Water quality is important in the eastern Carolinas, whether it is water we drink, water we swim in, or water we take fish and shellfish from… the cleaner it is, the better. Water pollution and storm water run off can cause big problems if left unchecked, so it is very important to monitor the quality of our waterways.
Kelly Hall with Coastal Carolina University’s Waccamaw Watershed Academy says that “we want to identify problem areas that need immediate attention. We also want to monitor and track trends over time, so that we know what is normal for a location, so we can then put in pollution control devices and we can monitor and document improvements”.
The Waccamaw Watershed Academy’s Volunteer Water Monitoring Program takes readings twice a month all year long at several locations along the Waccamaw River, in Murrells Inlet, and in Surfside Beach. A lot of the volunteers have science backgrounds, and they do this to make sure our water stays clean.
The volunteer collects a water sample from a specified location, and uses a meter to take several readings, analyzing the sample, and writing the results down on a form. Some samples are also sent back to the lab for further analysis.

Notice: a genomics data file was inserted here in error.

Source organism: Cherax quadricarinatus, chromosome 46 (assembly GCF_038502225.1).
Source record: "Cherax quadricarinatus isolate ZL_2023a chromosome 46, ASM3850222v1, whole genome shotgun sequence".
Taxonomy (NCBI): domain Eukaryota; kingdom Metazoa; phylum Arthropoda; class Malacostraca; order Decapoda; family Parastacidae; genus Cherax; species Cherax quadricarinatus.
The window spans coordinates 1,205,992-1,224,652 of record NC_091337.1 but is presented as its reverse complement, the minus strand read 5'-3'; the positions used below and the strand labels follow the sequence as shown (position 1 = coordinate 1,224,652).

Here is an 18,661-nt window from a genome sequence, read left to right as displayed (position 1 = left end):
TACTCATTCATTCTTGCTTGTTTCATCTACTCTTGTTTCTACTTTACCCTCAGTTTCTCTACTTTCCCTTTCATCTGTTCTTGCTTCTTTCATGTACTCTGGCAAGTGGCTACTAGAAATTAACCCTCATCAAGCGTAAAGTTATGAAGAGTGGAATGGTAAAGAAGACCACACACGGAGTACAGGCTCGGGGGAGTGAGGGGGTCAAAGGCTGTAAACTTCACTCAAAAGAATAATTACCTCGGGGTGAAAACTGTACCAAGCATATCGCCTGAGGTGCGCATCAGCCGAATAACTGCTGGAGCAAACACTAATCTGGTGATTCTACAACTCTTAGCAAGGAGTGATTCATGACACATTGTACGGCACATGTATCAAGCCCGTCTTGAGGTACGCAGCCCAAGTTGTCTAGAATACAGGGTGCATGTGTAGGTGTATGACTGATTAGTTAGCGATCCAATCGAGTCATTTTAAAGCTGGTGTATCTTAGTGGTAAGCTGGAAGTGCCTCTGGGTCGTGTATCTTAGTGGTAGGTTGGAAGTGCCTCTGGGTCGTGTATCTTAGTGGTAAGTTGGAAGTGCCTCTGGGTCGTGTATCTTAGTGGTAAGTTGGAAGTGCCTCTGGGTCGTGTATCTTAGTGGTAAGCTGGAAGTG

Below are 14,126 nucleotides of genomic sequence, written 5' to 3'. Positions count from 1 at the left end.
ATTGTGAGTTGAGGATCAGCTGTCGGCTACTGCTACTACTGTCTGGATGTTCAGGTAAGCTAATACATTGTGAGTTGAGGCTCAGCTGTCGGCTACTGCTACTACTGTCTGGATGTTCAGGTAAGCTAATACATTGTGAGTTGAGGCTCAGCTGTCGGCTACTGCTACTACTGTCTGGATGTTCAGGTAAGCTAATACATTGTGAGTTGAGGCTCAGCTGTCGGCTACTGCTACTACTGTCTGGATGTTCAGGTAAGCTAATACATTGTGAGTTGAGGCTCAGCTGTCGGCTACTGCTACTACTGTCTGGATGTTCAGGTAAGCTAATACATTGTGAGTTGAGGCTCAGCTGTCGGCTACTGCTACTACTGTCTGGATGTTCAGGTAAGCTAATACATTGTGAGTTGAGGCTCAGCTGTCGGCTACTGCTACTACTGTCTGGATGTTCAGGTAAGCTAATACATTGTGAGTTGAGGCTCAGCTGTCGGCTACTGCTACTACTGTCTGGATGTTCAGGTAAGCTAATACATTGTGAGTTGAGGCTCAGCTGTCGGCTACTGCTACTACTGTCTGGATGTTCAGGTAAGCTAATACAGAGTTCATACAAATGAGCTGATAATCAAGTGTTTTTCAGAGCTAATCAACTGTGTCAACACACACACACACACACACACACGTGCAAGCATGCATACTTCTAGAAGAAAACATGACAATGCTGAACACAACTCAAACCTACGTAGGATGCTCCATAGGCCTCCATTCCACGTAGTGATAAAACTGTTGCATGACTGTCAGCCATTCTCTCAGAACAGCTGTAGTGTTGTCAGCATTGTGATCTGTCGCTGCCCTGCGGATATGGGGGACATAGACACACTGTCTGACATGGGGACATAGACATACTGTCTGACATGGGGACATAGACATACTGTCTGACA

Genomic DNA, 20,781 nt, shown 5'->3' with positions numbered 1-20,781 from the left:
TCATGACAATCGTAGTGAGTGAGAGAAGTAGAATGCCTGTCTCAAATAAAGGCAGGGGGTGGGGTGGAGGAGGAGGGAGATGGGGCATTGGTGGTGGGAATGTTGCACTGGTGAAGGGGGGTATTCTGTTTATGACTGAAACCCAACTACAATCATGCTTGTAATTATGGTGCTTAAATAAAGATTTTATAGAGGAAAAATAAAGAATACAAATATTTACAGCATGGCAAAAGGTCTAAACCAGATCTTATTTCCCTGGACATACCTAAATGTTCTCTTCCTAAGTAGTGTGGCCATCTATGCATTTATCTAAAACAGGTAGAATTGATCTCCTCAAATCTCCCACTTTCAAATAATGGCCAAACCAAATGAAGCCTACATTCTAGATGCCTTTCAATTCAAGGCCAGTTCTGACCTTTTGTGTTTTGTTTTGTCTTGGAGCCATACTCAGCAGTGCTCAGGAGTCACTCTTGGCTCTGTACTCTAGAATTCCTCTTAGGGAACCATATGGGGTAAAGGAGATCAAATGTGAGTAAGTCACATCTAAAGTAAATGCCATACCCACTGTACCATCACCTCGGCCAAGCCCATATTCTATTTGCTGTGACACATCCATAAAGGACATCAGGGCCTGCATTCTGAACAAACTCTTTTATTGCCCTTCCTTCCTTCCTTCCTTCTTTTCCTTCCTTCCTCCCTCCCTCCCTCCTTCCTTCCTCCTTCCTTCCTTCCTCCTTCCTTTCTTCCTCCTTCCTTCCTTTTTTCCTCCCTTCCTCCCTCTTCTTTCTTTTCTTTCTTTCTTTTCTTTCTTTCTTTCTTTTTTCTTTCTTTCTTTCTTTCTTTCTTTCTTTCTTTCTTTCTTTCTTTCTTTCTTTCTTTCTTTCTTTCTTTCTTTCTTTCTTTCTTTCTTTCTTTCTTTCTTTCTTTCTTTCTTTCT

The data is being used by stormwater managers from both Horry and Georgetown Counties. They follow up on anything that is abnormal. This data is also used to verify stormwater permits issued by South Carolina DHEC.
For more information on the Waccamaw Watershed Academy’s Volunteer Water Monitoring Program, check out their website at: http://www.coastal.edu/wwa/vm/
If you are interested in becoming a volunteer, contact Kelly Hall: email@example.com
To find out more about waterways in your neighborhood, check out the Environmental Protection Agency’s “How’s My Waterway?” website at: http://watersgeo.epa.gov/mywaterway/